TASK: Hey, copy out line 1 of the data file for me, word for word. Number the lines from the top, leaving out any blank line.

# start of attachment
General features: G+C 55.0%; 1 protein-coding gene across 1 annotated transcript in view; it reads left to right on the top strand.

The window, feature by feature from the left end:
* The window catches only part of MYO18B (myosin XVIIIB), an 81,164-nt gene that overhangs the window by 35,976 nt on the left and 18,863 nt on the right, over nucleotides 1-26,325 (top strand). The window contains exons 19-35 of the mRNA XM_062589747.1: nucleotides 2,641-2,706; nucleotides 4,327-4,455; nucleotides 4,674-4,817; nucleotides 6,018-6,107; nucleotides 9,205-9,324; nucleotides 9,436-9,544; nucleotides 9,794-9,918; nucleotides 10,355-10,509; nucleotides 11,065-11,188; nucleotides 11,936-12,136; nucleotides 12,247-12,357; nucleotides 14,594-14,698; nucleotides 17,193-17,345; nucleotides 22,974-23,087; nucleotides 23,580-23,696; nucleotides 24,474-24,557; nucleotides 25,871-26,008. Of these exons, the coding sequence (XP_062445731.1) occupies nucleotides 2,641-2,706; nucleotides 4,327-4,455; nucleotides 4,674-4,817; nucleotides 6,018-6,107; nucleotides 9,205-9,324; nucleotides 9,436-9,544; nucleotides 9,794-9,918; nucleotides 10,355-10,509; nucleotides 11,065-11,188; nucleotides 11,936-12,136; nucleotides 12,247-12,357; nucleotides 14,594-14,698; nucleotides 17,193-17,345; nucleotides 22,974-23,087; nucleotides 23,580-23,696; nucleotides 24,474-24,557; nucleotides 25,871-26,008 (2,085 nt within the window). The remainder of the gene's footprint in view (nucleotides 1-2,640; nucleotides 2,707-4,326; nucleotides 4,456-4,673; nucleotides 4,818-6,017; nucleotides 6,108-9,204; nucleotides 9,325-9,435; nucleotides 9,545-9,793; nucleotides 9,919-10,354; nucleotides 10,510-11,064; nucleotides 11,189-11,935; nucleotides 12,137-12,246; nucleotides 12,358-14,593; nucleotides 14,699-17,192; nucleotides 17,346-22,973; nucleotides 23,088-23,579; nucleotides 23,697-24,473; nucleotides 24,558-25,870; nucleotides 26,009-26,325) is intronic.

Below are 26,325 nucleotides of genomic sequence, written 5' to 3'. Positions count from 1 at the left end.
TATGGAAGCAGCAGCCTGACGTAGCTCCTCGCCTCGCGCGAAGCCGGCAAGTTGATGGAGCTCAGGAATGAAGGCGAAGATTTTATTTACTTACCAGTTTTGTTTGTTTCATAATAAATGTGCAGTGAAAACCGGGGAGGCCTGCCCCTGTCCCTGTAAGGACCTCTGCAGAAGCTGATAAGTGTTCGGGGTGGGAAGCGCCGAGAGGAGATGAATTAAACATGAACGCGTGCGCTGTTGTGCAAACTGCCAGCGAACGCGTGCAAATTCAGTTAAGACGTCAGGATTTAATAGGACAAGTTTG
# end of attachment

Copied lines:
General features: G+C 55.0%; 1 protein-coding gene across 1 annotated transcript in view; it reads left to right on the top strand.